The third type of policy in the organization of training for special teachers within a given State is to permit any normal school in the State to develop facilities for any special courses that it cares to give. This is the policy followed in most States, and, under it, most normal schools are likely to develop special two-year courses for teachers of music, drawing and manual training, and home economics.

Sometimes done to use time of special teachers.—In the large schools where two or more college teachers are employed in any one of these subjects, a. fairly adequate course can be given. In the smaller schools where only one college teacher of each subject is employed, the special two-year course which he can offer is not likely to be strong. Unless such a special teacher is also employed in the practice school or the normal high-school, however, he is likely to have to offer a course for special teachers of his subject in order to employ his time; for in a small normal school the amount of instruction required in music, drawing, manual training, and home economics, for students in the general courses, is very slight. The general students seldom take more than two periods a week of music through two years, or two periods of drawing through one year, or two periods of manual training or home economics through part of one year. Yet so extensive is the discussion of these subjects that every school feels it must have a special teacher of each. This sometimes results in a rather anomalous situation in a small normal school, where there will be four special teachers for these special subjects, and only as many more teachers for the general subjects of education, English, history, sciences, and mathematics, which necessarily consume much more teaching energy in the preparation of general elementary teachers. For example, according to the 1914 catalogue of one of the New England normal schools, there are on the faculty four teachers of the general subjects (pedagogy, science, English, and sociology) and four teachers of the special subjects, one teacher each for art, domestic arts, music, and manual training. No doubt these teachers also teach the children in the practice school; yet they find time to offer " a three years' curriculum to prepare for teaching and supervising music, drawing, and domestic arts.*'

Specifically authorized in some States: Minnesota.—In some States each normal school is independent of any central control in organizing such special courses as it pleases to give. In other States, however, the State normal school board may specifically authorize all of the normal schools to offer all of the specialized courses. For example, in the case of Minnesota, we find the following action recorded in report of the State normal school board for 1911-12:1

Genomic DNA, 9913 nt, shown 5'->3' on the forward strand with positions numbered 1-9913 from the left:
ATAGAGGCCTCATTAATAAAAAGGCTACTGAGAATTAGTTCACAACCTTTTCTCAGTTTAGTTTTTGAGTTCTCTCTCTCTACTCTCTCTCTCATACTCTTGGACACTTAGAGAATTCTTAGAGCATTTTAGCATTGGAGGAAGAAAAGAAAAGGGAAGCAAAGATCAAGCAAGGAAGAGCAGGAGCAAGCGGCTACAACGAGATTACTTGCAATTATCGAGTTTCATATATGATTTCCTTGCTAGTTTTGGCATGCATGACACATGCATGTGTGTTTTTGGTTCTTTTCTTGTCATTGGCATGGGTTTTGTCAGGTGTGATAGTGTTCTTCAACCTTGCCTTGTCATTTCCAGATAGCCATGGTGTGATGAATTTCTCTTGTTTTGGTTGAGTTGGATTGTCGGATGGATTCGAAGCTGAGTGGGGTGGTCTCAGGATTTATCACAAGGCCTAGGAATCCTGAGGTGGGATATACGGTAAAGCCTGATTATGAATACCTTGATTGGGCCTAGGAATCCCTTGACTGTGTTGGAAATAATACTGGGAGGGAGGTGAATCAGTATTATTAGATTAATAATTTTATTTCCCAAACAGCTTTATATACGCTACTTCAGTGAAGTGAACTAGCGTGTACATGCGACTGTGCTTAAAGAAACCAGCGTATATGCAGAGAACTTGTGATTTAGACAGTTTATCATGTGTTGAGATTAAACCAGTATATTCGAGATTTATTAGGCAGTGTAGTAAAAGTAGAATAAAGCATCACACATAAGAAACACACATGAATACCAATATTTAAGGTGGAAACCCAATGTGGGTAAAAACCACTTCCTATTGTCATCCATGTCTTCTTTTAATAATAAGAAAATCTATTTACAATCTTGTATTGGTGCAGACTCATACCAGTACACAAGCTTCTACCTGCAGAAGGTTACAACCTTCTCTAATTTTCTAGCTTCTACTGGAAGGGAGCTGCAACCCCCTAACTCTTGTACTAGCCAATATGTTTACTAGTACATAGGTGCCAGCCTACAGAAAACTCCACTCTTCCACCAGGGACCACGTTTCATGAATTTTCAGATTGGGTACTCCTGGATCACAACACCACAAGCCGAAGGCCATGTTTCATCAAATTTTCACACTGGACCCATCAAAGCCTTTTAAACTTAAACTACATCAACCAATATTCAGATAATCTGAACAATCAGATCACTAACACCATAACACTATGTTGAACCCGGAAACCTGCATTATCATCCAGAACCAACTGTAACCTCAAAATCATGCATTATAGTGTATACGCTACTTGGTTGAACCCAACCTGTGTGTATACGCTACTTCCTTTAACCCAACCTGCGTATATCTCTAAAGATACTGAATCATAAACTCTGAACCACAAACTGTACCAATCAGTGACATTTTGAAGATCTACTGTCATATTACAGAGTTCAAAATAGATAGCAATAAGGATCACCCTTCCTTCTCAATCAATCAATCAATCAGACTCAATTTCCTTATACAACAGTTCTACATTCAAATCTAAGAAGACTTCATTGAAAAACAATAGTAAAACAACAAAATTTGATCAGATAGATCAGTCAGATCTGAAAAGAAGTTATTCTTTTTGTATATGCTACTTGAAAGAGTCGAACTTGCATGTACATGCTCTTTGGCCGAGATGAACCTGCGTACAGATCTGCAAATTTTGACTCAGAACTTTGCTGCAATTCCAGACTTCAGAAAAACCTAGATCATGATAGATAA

The normal schools have responded to the demand, which has become very evident in the State, for teachers of specialized training. Upon the recommendations of the presidents (of the normal schools), the normal-school board has authorized the establishment of special courses for the training of supervisors of music and drawing, of special primary teachers, and teachers in home economics and manual training.

The normal schools of Minnesota are large enough, on the average, so that slightly more than the time of one instructor is employed in the four standard specialized subjects, namely, music, drawing, manual training, and household arts or home economics. Consequently, instead of only four teachers for these subjects combined, from five to seven are employed.

Examples of duplication in large normal schools of Missouri.— Among the normal schools maintaining larger special departments under the third type of policy which we are discussing are those of Missouri. At Warrensburg the catalogue distinguishes the academic and the special or technical departments as follows:


Agriculture, physiography, and geography.


Chemistry, physiology, and hygiene.



English language and literature.

French and German.


Latin and Greek.



Training school.


Commerce. Manual training.

Drawing. Music.

Household arts. Physical education.

1 Seventeenth Bien. Rept. of Supt. of Pub. Instr. of Minnesota, p. 95.